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The Children’s Media Conference

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Children’s animationgamesevents and more, the CMC covers it all. So for producers or enthusiasts of children’s media like Spinning Clock, CMC is definitely the place to be.

This year the conference ran from 4th to 7th July at Sheffield Hallam University with talks, speed meetings and networking socials packed into each day. As a volunteer with backstage access it was a great opportunity to explore the conference to its max – here’s what I found out…

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CMC was a great hub for creative thinking and collaboration all within a friendly atmosphere – numerous representatives from well-known companies and clients of Spinning Clock including CBBC and Disney were there and available to talk to during speed meetings and sessions.

Companies such as DreamWorks and Technicolor sponsored lunches and Cartoon Network even supplied Powerpuff Girl delegate bags.

But the conference was more than just big names, it covered some big issues too.

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Horizons were broadened as talks focusing on countries such as China and India highlighted the global possibilities for UK creatives. I attended the ‘Focus on China’ session and found out that while an East and West media collaboration can be a big challenge, it can be worth it. And although the children’s animation sector in China isn’t as big as live action, it is still growing and has a lot of potential, something we are well aware of here in Nottingham through our ‘sister city’ relationship with the city of Ningbo. You can read more about that here.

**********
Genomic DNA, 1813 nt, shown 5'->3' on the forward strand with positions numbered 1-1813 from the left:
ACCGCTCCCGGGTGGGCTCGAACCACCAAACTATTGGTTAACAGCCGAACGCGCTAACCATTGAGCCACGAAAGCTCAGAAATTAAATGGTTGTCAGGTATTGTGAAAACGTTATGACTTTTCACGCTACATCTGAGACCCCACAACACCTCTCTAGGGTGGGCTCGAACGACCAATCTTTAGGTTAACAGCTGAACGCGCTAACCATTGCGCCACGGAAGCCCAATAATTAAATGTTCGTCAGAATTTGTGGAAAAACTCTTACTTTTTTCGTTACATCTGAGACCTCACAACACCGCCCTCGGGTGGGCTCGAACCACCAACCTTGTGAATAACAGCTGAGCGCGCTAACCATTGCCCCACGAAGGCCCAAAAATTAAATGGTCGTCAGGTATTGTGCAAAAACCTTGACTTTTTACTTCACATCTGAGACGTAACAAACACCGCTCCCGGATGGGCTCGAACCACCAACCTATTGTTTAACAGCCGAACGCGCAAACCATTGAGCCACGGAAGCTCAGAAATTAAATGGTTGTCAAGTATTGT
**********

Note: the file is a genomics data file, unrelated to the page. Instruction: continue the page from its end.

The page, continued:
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The topic of diversity took centre stage with inspiring talks by speakers such as Jess Thom co-founder of Tourettes Hero and Lemn Sissay MBE. The talks emphasised the need for society to change their view of disability and race in order to create a better future for children to grow up in.

And speaking of the future, the CMC Playground had an array of toys of the future, including the HTC VIVE which we use here at Spinning Clock as well as some cool coding games, software and hardware hybrids and even a musical kiwi fruit.

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The talks about Children’s Apps and Minecraft highlighted how parents and teachers are starting to see technology as a benefit to their children rather than a hindrance. Minecraft is already being used in schools to teach kids about the effects of global warming and video game technology will be more commonplace in the classroom in the near future.

The conference went by so quickly, but it was a joy to be a part of. And after those three fun-filled and very informative days I left the Children’s Media Conference inspired and excited for the next one!

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